Some people have a genetic condition that worsens as they age. Others may acquire a condition due to injury or pathogen exposure. Regardless of how someone acquires a disabling medical condition, they have certain rights under federal statutes. The Americans with Disabilities Act (ADA) is one of the most important sources of protection for those with health challenges. The ADA establishes the right to request reasonable accommodations from an employer. As a result, companies are broadly prohibited from discriminating against workers who are capable of performing a job with reasonable accommodations.
Unfortunately, both those applying for new jobs and those requesting support after acquiring a health challenge may find that their employers are less than enthusiastic about the need to accommodate a worker. When does a company have the right to refuse a worker’s accommodation request?
Companies do not have to accept undue hardship
The ADA only requires that employers offer reasonable accommodations. An accommodation stops being reasonable when it imposes an undue hardship on the organization. The size of a company, its finances and even its functions can influence what accommodations are reasonable and what would be the source of undue hardship.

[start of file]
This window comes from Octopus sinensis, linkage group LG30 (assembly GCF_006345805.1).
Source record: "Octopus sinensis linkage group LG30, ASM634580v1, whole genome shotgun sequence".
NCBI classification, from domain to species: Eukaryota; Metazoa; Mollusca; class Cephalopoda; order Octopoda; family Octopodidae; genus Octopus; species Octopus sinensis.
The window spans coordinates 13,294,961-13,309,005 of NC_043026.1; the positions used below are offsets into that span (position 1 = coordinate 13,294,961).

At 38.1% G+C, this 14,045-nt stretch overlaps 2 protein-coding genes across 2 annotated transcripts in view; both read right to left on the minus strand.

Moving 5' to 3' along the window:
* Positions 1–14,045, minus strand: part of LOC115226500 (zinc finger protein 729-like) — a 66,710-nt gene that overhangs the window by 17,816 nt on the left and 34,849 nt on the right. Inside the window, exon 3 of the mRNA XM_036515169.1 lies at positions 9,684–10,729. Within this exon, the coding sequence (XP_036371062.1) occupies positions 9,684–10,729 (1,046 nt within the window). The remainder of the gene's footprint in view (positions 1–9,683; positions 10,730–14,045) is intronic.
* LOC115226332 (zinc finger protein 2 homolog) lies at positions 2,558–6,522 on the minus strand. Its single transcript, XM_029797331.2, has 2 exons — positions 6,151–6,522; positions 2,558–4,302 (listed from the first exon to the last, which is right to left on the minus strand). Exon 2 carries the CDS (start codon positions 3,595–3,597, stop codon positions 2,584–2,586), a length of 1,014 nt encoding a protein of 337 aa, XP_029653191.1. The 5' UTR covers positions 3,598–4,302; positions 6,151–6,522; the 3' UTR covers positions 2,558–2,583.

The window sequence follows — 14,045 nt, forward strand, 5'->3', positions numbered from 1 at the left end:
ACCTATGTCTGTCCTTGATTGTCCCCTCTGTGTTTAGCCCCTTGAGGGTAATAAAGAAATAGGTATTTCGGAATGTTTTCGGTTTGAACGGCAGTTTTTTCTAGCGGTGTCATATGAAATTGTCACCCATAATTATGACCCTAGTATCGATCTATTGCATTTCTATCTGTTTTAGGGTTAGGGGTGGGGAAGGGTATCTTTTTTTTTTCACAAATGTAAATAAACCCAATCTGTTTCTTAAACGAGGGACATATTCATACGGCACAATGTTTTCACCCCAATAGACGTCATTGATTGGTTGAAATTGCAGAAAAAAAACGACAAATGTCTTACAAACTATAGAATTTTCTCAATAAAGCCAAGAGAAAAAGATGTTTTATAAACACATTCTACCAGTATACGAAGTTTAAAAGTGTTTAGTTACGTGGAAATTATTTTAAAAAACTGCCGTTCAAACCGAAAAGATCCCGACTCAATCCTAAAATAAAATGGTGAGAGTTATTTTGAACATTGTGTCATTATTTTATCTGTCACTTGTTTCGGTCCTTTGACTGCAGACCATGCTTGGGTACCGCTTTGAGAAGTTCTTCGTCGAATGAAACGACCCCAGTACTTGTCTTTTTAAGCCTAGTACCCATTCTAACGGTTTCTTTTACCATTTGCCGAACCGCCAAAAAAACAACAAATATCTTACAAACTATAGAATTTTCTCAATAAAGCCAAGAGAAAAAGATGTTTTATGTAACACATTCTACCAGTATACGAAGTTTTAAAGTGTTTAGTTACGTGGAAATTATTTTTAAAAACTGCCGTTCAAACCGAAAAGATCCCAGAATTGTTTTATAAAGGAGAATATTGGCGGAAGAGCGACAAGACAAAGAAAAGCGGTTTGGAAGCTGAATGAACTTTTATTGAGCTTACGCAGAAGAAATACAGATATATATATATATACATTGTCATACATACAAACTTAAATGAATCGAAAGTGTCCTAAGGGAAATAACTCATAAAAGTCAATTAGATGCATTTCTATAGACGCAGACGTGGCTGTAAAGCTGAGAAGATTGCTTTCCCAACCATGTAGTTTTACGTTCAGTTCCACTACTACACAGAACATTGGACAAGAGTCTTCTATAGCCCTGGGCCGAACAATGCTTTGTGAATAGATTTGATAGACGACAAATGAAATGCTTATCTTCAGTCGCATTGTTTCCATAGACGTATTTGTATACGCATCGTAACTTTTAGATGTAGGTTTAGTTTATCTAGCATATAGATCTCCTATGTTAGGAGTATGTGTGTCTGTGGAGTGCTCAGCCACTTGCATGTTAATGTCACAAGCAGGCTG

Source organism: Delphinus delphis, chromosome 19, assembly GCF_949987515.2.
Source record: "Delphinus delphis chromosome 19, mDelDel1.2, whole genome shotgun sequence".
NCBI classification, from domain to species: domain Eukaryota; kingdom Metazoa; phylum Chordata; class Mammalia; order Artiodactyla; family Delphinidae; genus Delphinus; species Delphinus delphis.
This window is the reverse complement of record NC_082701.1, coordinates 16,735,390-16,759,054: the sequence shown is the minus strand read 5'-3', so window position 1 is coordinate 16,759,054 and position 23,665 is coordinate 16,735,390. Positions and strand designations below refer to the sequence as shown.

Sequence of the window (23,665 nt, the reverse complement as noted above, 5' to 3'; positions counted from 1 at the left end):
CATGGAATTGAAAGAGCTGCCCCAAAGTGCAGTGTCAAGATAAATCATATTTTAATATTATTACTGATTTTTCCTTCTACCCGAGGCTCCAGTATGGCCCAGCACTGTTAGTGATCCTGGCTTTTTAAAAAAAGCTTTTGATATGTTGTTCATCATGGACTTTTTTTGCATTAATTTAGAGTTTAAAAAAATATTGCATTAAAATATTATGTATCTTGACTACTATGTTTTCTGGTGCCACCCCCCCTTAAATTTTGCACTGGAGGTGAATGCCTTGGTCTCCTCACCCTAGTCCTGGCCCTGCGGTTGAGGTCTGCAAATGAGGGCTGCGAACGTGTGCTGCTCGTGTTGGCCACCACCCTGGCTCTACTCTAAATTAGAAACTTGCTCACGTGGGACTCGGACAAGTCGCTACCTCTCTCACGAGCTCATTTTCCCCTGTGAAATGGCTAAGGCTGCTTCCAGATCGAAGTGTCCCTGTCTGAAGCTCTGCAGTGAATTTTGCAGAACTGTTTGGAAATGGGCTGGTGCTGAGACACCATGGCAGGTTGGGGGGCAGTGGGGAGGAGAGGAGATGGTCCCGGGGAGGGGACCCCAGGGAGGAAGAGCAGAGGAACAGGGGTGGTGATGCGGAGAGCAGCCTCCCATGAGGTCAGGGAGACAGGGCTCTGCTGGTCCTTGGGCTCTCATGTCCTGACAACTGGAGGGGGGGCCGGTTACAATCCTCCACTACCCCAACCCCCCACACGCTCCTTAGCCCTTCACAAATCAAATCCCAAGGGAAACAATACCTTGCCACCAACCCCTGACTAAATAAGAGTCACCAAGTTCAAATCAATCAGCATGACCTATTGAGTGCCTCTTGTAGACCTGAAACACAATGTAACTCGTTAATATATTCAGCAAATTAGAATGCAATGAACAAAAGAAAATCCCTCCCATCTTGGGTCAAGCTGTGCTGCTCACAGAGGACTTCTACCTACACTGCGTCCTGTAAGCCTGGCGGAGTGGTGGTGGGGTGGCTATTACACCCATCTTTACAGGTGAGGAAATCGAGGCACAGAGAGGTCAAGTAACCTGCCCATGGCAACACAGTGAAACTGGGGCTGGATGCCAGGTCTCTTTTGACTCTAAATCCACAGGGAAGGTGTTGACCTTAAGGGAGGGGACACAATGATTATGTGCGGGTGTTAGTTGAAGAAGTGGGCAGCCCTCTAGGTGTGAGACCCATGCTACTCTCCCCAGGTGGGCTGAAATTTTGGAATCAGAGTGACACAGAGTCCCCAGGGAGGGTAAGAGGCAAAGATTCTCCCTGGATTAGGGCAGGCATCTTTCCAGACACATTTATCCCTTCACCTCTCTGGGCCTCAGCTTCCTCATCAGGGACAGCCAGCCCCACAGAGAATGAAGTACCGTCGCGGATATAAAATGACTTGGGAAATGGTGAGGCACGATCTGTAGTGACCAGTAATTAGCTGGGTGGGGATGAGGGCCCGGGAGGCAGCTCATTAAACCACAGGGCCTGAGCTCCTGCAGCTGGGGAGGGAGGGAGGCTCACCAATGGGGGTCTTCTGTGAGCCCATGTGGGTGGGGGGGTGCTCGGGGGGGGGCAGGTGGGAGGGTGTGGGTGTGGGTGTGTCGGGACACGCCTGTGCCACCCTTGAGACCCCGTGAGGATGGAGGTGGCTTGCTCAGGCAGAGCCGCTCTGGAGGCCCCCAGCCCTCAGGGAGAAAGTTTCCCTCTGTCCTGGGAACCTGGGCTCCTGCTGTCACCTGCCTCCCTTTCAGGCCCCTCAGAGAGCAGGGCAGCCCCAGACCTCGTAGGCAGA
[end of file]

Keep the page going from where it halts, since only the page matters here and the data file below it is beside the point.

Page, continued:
For example, a business just barely big enough for the ADA to apply may have limits to how much funding it can dedicate to remodeling a workspace. However, most businesses can afford basic assistive technology or modifications to make a workspace more accessible. Certain accommodations, like allowing a white-collar worker to do their job from home, will not cost a company anything and may even reduce operational expenses.
Companies would need to establish either that the accommodation request was not appropriate given the worker’s medical condition or that accommodating the worker would create a hardship for the organization. Whether a worker needs an accessible bathroom, software that helps them read despite visual impairment or scheduling changes, a company will need proof that the denied accommodation would create significant financial or operational challenges for the organization.
Simply imposing a cost does not mean that an accommodation request generates an undue hardship. The more successful the company is and the more documentation a worker has affirming the need for certain accommodations, the better the chances that a worker could hold their employer accountable for discriminating by refusing to provide them with reasonable accommodations.